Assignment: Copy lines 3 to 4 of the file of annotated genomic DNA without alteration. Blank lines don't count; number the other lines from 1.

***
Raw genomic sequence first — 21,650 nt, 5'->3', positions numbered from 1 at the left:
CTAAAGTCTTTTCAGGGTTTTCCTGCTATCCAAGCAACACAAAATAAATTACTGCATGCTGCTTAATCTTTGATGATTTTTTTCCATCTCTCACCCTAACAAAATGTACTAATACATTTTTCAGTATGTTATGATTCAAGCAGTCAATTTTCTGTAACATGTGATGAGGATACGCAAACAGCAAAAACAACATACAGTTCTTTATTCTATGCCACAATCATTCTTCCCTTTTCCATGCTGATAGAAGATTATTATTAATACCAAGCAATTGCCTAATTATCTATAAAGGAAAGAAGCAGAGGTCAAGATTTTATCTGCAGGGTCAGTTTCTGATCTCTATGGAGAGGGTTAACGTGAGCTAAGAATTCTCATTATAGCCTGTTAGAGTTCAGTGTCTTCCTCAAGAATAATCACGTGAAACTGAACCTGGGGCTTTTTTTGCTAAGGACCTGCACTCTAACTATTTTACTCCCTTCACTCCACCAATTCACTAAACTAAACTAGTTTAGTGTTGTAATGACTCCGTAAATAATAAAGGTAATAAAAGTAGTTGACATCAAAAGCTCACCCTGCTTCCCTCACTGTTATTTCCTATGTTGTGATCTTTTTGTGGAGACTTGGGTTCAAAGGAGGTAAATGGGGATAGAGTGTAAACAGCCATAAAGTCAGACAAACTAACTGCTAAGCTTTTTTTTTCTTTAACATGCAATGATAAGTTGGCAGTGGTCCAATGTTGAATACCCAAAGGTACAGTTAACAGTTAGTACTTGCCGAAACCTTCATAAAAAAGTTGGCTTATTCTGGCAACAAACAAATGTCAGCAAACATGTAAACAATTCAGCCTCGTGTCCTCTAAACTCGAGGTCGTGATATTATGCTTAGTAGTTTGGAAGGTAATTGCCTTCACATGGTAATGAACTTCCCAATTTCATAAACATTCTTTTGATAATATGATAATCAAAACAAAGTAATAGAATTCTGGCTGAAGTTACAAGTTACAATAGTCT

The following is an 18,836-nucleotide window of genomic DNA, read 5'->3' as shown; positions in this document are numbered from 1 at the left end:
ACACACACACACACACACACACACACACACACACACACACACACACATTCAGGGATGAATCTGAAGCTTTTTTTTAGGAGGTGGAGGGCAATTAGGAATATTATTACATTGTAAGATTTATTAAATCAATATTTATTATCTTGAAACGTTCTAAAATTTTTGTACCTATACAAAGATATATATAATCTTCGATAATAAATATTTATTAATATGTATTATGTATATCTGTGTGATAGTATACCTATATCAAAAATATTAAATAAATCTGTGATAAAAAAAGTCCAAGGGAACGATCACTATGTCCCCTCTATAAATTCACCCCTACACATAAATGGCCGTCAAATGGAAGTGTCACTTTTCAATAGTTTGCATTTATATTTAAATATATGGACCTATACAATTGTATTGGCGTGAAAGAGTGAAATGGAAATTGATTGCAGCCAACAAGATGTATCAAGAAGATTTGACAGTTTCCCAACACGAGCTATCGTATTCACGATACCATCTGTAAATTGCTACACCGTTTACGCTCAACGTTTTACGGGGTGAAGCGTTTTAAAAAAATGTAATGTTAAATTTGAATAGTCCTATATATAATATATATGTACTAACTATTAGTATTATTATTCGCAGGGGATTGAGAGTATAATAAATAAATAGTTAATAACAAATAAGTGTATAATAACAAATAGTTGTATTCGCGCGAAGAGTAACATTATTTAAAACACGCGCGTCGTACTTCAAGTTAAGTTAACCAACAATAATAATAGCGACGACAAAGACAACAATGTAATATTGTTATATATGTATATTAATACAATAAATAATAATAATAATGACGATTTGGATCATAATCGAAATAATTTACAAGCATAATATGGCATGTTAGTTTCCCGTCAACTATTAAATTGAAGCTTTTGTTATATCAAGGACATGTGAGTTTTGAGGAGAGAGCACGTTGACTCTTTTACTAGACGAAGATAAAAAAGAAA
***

The following is an 18,836-nucleotide window of genomic DNA, read 5'->3' as shown; positions in this document are numbered from 1 at the left end:
ACACACACACACACACACACACACACACACACACACACACACACACATTCAGGGATGAATCTGAAGCTTTTTTTTAGGAGGTGGAGGGCAATTAGGAATATTATTACATTGTAAGATTTATTAAATCAATATTTATTATCTTGAAACGTTCTAAAATTTTTGTACCTATACAAAGATATATATAATCTTCGATAATAAATATTTATTAATATGTATTATGTATATCTGTGTGATAGTATACCTATATCAAAAATATTAAATAAATCTGTGATAAAAAAAGTCCAAGGGAACGATCACTATGTCCCCTCTATAAATTCACCCCTACACATAAATGGCCGTCAAATGGAAGTGTCACTTTTCAATAGTTTGCATTTATATTTAAATATATGGACCTATACAATTGTATTGGCGTGAAAGAGTGAAATGGAAATTGATTGCAGCCAACAAGATGTATCAAGAAGATTTGACAGTTTCCCAACACGAGCTATCGTATTCACGATACCATCTGTAAATTGCTACACCGTTTACGCTCAACGTTTTACGGGGTGAAGCGTTTTAAAAAAATGTAATGTTAAATTTGAATAGTCCTATATATAATATATATGTACTAACTATTAGTATTATTATTCGCAGGGGATTGAGAGTATAATAAATAAATAGTTAATAACAAATAAGTGTATAATAACAAATAGTTGTATTCGCGCGAAGAGTAACATTATTTAAAACACGCGCGTCGTACTTCAAGTTAAGTTAACCAACAATAATAATAGCGACGACAAAGACAACAATGTAATATTGTTATATATGTATATTAATACAATAAATAATAATAATAATGACGATTTGGATCATAATCGAAATAATTTACAAGCATAATATGGCATGTTAGTTTCCCGTCAACTATTAAATTGAAGCTTTTGTTATATCAAGGACATGTGAGTTTTGAGGAGAGAGCACGTTGACTCTTTTACTAGACGAAGATAAAAAAGAAA